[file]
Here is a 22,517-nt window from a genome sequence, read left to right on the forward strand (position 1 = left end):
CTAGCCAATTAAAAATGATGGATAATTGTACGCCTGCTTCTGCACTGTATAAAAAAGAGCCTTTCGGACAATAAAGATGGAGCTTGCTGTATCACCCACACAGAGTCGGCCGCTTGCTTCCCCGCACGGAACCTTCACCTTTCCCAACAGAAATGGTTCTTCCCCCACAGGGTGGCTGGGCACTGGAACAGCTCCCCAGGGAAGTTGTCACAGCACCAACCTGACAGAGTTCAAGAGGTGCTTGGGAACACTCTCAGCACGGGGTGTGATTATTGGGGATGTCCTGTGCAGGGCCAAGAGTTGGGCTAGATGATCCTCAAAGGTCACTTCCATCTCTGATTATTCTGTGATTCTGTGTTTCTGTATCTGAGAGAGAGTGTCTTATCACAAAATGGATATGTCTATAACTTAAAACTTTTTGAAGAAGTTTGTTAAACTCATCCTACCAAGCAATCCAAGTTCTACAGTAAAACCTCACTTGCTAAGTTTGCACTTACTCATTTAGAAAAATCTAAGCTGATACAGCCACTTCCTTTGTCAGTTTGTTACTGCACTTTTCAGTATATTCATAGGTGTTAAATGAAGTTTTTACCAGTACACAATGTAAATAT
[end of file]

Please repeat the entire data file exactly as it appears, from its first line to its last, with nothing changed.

Here is a 22,517-nt window from a genome sequence, read left to right on the forward strand (position 1 = left end):
CTAGCCAATTAAAAATGATGGATAATTGTACGCCTGCTTCTGCACTGTATAAAAAAGAGCCTTTCGGACAATAAAGATGGAGCTTGCTGTATCACCCACACAGAGTCGGCCGCTTGCTTCCCCGCACGGAACCTTCACCTTTCCCAACAGAAATGGTTCTTCCCCCACAGGGTGGCTGGGCACTGGAACAGCTCCCCAGGGAAGTTGTCACAGCACCAACCTGACAGAGTTCAAGAGGTGCTTGGGAACACTCTCAGCACGGGGTGTGATTATTGGGGATGTCCTGTGCAGGGCCAAGAGTTGGGCTAGATGATCCTCAAAGGTCACTTCCATCTCTGATTATTCTGTGATTCTGTGTTTCTGTATCTGAGAGAGAGTGTCTTATCACAAAATGGATATGTCTATAACTTAAAACTTTTTGAAGAAGTTTGTTAAACTCATCCTACCAAGCAATCCAAGTTCTACAGTAAAACCTCACTTGCTAAGTTTGCACTTACTCATTTAGAAAAATCTAAGCTGATACAGCCACTTCCTTTGTCAGTTTGTTACTGCACTTTTCAGTATATTCATAGGTGTTAAATGAAGTTTTTACCAGTACACAATGTAAATAT